Unveiling the secrets that underlie effective marketing research strategies can lead to better decision-making. Navigate through The Secrets to Marketing Research to uncover valuable insights that can transform your approach.

7. The Best Data Source For A Company Is The One That Already Exists Within The Company 

The 7th misconception is that the best data source for a company is the one that already exists within the company (like CRM data or the online behavior of website visitors). This idea is pervasive and very tempting. Why not just use our data? 

Unfortunately, this approach can be problematic because it doesn’t take into account how people consume your brand and products or how they interact with your competitors. 

It also ignores how people react to new products, services, and marketing messages and that’s where external research comes in handy.

It’s important to understand what kinds of analysis make sense with localized datasets vs global ones, as well as when you should use multiple sources simultaneously. The best approach depends on many factors including:

8. If We Have Big Data, Then We Don’t Need Market Research!

Companies often think that they have big data, but the reality is that they have a lot of information, not marketing research.

Big data can help you gain insights into customer behavior, but it’s not always accurate. If you want to learn more about your customers and how they behave, use market research instead of just relying on big data.

Market research is conducted by a skilled professional who knows what to look for in the data and how to analyze it correctly. Big data isn’t always accurate or useful when it comes down to finding out what people think about your product or service.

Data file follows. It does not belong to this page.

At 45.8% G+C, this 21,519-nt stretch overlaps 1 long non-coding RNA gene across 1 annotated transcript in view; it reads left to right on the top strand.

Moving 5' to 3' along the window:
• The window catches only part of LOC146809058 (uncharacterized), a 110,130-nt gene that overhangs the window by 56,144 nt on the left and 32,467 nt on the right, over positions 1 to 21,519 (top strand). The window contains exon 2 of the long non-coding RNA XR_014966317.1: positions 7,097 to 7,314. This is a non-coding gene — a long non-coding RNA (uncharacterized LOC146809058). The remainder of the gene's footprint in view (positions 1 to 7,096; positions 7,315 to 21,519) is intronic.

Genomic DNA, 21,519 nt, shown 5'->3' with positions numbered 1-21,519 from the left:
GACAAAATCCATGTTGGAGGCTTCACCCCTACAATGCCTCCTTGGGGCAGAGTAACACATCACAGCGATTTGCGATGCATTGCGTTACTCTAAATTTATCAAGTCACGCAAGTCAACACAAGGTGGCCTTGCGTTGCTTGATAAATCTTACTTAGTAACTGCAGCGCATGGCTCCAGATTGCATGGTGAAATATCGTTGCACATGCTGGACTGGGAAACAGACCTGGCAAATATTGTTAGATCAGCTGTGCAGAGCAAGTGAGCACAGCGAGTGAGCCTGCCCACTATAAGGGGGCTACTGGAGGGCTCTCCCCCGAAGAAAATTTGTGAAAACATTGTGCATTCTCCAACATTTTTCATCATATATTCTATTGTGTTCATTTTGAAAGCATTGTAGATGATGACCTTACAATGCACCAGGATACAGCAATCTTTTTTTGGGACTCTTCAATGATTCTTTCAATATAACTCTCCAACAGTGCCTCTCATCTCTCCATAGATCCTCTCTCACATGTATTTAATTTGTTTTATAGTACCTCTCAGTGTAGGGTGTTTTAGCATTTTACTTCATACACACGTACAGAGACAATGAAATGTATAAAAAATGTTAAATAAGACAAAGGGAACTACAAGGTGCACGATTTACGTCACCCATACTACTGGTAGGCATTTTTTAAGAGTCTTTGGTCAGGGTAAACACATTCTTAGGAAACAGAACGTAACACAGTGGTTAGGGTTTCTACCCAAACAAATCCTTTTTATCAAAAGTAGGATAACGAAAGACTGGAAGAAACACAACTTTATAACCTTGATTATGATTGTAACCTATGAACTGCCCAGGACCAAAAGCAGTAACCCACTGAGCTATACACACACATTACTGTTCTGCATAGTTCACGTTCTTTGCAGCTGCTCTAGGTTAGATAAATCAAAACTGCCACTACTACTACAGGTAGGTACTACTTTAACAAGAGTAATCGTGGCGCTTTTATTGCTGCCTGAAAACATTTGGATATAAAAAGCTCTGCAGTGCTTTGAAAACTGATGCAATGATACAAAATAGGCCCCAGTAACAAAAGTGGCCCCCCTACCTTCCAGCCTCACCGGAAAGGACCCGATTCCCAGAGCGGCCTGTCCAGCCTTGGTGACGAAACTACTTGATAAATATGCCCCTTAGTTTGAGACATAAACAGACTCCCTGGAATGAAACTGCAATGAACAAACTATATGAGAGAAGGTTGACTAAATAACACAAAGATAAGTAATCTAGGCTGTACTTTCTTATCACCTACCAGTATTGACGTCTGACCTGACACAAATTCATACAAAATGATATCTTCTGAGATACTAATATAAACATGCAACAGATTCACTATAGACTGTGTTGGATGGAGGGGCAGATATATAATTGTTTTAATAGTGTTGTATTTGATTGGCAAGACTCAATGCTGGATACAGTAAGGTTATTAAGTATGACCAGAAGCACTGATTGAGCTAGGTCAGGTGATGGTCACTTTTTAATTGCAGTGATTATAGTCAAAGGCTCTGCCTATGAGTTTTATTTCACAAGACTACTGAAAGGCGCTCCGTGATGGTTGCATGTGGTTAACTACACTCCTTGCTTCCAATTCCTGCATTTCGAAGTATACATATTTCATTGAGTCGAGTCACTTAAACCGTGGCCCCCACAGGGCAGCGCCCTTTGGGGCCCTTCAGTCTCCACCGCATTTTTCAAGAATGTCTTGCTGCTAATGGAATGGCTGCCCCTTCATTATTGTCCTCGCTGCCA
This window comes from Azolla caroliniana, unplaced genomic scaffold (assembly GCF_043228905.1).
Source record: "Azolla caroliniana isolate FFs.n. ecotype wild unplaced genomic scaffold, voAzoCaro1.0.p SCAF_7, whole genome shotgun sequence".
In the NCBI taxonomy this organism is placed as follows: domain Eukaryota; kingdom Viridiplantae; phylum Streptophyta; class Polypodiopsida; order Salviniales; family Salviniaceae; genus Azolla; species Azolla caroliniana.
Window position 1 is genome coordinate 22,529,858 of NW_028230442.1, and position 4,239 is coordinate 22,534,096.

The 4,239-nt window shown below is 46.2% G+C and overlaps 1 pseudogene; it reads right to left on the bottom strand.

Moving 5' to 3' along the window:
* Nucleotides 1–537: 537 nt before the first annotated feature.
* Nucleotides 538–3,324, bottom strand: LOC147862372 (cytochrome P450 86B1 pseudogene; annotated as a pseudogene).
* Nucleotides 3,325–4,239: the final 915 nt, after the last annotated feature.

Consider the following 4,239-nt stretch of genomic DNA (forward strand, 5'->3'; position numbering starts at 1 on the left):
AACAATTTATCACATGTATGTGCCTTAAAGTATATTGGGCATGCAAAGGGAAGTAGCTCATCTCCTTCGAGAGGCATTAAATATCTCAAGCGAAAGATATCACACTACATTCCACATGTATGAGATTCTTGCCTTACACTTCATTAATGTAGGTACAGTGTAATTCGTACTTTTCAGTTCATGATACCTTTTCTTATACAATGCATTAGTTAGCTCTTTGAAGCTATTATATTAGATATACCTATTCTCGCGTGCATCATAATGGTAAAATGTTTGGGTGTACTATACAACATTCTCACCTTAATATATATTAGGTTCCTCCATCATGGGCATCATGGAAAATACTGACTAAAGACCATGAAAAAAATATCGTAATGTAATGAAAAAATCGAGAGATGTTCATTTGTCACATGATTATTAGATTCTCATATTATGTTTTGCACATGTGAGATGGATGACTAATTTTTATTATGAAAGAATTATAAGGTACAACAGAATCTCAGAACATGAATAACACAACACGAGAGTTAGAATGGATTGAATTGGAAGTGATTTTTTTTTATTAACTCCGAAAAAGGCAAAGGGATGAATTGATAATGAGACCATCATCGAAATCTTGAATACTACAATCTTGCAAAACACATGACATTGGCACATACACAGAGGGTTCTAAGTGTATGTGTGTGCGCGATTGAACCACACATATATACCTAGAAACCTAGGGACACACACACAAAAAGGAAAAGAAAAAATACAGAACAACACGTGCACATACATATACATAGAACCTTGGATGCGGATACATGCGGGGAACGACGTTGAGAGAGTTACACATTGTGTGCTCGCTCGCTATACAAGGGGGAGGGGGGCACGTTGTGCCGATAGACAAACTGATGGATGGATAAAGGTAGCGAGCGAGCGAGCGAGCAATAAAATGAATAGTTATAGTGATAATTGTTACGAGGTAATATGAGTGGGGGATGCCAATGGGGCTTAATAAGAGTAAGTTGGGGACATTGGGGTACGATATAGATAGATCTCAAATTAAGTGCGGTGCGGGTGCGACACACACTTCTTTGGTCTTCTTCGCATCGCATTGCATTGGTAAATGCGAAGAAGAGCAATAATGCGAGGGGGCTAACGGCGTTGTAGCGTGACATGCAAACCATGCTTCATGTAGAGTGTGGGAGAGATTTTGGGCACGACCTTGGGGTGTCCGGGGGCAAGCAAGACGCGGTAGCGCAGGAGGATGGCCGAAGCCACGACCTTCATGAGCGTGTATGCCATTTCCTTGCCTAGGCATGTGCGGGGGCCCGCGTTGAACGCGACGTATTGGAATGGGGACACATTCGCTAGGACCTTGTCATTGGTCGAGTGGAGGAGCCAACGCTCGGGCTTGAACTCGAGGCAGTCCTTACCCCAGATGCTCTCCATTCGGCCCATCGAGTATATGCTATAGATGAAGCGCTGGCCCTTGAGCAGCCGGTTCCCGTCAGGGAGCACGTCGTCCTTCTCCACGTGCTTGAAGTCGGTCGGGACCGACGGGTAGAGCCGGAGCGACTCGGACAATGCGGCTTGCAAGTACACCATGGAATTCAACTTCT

9. If We Do Interviews With Experts, Then That’s Market Research!

Market research is not just interviews with experts. Market research does not just survey. Market research is not just focus groups, and market research is not just online surveys or quantitative data.

Marketers tend to think that they’ve done their job when they ask someone in-house what they think about a product or service but this isn’t market research, it’s just asking people who work for your company questions about their opinions of your products!

Market research involves collecting data from many different sources, such as:

  • Expert opinions (interviews)
  • Surveys/focus groups (qualitative data)
  • Online surveys (quantitative data)

10. We Don’t Need Marketing Research; Just Look At Google Trends!

While it is true that Google Trends can give you a good overview of what people are searching for, this data doesn’t necessarily reflect the overall sentiment or opinion of those people.

Google Trends only measures the terms that people search for, not the words they use when talking about a brand or product. 

For example, if people are searching for “Apple Watch” but do not mention Apple in their queries (e.g., “how does an Apple Watch work?”), then Google Trends has no way of knowing whether these users have positive feelings about Apple or not.

11. Market Researchers Are Not Trained Enough And Do Not Understand How To Analyze Data Properly, So Why Use Them?

Market researchers are not trained enough and do not understand how to analyze data properly, so why use them?

Market research professionals have a variety of skills that make them useful in decision-making. Many people who conduct market research indeed rely on statistics and other tools to analyze data, but they also can think critically, be creative, and innovate. 

The main job of a market researcher is to interpret data to help clients make better decisions about their business or product launches.

Unraveling the misconceptions and lies surrounding marketing research is essential for making informed decisions. Explore 15 Lies We Are Told About Marketing Research to gain a clearer perspective on the subject.